Pubdate: Tue, 27 Nov 2001
Source: Cavalier Daily (VA Edu)
Copyright: 2001 The Cavalier Daily, Inc.
Author: Robert Sharpe,
Cited: Students for Sensible Drug Policy
Bookmark: (Higher Education Act)


I would like to thank Laura Sahramaa for raising awareness of the Higher 
Education Act's denial of student loans to youth convicted of drug offenses 
in her Nov. 20 column, "Drug law trips over contradictions."

Anyone born into a wealthy family need not fear the impact of HEA. Instead 
of empowering at-risk students with a college degree, HEA limits career 
opportunities and increases the likelihood that those affected will resort 
to crime.

Speaking of crime, convicted rapists and murders still are eligible for 
federal student loans.

The hypocrisy of the drug war is glaring. Alcohol poisoning kills thousands 
annually. Tobacco is one of the most addictive substances known to man. 
Marijuana, on the other hand, is not physically addictive and has never 
been shown to cause an overdose death. If health outcomes determined drug 
laws instead of cultural norms, marijuana would be legal. The first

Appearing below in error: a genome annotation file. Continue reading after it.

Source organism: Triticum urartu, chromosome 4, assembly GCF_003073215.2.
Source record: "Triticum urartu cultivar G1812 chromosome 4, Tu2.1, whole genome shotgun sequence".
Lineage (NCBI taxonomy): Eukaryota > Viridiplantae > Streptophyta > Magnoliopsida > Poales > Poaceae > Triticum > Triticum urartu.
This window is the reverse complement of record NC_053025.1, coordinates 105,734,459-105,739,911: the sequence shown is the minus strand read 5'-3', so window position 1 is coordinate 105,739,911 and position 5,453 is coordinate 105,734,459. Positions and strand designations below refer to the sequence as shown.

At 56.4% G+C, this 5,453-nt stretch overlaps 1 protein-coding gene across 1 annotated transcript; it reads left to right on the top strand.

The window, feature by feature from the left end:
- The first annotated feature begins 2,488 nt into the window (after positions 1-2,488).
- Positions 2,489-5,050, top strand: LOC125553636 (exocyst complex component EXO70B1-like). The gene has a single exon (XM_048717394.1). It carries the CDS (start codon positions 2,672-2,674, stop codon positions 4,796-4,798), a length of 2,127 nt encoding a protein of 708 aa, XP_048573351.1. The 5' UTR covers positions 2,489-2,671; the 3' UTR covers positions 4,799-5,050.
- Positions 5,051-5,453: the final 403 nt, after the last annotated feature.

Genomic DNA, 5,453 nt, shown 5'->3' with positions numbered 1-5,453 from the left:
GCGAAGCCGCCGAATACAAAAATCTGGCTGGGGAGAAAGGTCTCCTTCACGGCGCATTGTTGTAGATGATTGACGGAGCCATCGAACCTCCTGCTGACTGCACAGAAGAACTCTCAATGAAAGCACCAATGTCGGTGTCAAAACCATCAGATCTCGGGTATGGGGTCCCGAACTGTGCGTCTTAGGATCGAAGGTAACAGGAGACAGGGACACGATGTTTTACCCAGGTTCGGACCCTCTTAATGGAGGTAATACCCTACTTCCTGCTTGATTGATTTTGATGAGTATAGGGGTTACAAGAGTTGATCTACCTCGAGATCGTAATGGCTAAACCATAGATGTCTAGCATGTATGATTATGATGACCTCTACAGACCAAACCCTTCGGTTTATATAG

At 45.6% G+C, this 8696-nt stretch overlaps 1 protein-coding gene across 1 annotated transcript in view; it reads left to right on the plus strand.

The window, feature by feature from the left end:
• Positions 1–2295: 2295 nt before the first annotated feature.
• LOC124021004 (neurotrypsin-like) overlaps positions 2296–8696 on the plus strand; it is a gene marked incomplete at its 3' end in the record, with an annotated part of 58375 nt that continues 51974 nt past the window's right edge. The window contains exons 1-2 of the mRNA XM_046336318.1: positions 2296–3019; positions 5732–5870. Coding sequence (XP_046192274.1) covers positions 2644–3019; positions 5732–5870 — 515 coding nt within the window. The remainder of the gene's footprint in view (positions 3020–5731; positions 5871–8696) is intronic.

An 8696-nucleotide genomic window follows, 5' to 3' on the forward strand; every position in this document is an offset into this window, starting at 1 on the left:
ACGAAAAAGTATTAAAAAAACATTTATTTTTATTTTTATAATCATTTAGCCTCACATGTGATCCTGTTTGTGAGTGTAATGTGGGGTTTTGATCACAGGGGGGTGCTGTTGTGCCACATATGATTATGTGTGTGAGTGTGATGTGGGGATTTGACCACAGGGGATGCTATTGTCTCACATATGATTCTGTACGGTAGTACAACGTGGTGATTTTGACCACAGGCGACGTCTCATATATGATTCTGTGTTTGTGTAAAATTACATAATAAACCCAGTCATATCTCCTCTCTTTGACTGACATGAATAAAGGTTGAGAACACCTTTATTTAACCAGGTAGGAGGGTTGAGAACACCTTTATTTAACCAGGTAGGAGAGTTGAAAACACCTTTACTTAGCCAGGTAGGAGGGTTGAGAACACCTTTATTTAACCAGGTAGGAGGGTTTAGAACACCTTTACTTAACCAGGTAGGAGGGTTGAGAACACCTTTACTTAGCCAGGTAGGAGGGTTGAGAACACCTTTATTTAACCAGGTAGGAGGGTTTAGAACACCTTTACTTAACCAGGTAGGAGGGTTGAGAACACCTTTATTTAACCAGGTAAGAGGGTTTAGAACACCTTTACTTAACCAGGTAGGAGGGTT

marijuana laws were a racist reaction to Mexican immigration during the 
early 1900s, passed in large part due to newspaper magnate William Randolph 
Hearst's sensationalist yellow journalism. White Americans did not even 
begin to smoke marijuana until a soon-to-be entrenched government 
bureaucracy began funding reefer madness propaganda.

These days marijuana is confused with 1960s counterculture. This 
intergenerational culture war does far more harm than marijuana. Illegal 
marijuana provides the black market contacts that introduce consumers to 
hard drugs like cocaine.

This "gateway" is the direct result of a fundamentally flawed policy. 
Taxing and regulating marijuana is a cost-effective alternative to the $50 
billion drug war.

Students who want to make a difference should contact Students for Sensible 
Drug Policy at

Robert Sharpe, M.P.A.

Program Officer

The Lindesmith Center - Drug Policy Foundation
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